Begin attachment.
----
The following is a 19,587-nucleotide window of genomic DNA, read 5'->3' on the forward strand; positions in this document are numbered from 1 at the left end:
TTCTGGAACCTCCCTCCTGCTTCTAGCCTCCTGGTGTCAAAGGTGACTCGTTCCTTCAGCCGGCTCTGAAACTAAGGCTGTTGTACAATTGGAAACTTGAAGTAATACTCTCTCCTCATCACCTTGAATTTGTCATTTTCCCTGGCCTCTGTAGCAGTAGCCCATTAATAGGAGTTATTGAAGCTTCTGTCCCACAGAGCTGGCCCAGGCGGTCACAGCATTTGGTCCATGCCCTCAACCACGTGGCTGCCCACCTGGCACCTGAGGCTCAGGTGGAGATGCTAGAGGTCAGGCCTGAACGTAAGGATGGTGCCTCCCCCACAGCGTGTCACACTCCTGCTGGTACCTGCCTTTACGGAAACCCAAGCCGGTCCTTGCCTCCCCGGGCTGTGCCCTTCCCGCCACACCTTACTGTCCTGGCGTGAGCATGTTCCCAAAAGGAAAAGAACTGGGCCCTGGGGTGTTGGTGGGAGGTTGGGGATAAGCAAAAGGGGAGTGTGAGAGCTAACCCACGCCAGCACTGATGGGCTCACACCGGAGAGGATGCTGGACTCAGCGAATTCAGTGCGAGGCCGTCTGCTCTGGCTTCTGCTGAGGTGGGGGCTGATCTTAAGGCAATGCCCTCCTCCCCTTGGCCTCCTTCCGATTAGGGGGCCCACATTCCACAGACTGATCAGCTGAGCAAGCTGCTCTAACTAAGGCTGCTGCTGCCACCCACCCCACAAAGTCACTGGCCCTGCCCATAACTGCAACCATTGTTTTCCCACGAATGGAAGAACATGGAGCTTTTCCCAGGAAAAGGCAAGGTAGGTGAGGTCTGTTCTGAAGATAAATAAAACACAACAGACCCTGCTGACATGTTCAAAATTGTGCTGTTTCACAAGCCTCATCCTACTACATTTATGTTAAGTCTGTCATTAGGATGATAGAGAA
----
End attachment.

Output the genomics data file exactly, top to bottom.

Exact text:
The following is a 19,587-nucleotide window of genomic DNA, read 5'->3' on the forward strand; positions in this document are numbered from 1 at the left end:
TTCTGGAACCTCCCTCCTGCTTCTAGCCTCCTGGTGTCAAAGGTGACTCGTTCCTTCAGCCGGCTCTGAAACTAAGGCTGTTGTACAATTGGAAACTTGAAGTAATACTCTCTCCTCATCACCTTGAATTTGTCATTTTCCCTGGCCTCTGTAGCAGTAGCCCATTAATAGGAGTTATTGAAGCTTCTGTCCCACAGAGCTGGCCCAGGCGGTCACAGCATTTGGTCCATGCCCTCAACCACGTGGCTGCCCACCTGGCACCTGAGGCTCAGGTGGAGATGCTAGAGGTCAGGCCTGAACGTAAGGATGGTGCCTCCCCCACAGCGTGTCACACTCCTGCTGGTACCTGCCTTTACGGAAACCCAAGCCGGTCCTTGCCTCCCCGGGCTGTGCCCTTCCCGCCACACCTTACTGTCCTGGCGTGAGCATGTTCCCAAAAGGAAAAGAACTGGGCCCTGGGGTGTTGGTGGGAGGTTGGGGATAAGCAAAAGGGGAGTGTGAGAGCTAACCCACGCCAGCACTGATGGGCTCACACCGGAGAGGATGCTGGACTCAGCGAATTCAGTGCGAGGCCGTCTGCTCTGGCTTCTGCTGAGGTGGGGGCTGATCTTAAGGCAATGCCCTCCTCCCCTTGGCCTCCTTCCGATTAGGGGGCCCACATTCCACAGACTGATCAGCTGAGCAAGCTGCTCTAACTAAGGCTGCTGCTGCCACCCACCCCACAAAGTCACTGGCCCTGCCCATAACTGCAACCATTGTTTTCCCACGAATGGAAGAACATGGAGCTTTTCCCAGGAAAAGGCAAGGTAGGTGAGGTCTGTTCTGAAGATAAATAAAACACAACAGACCCTGCTGACATGTTCAAAATTGTGCTGTTTCACAAGCCTCATCCTACTACATTTATGTTAAGTCTGTCATTAGGATGATAGAGAA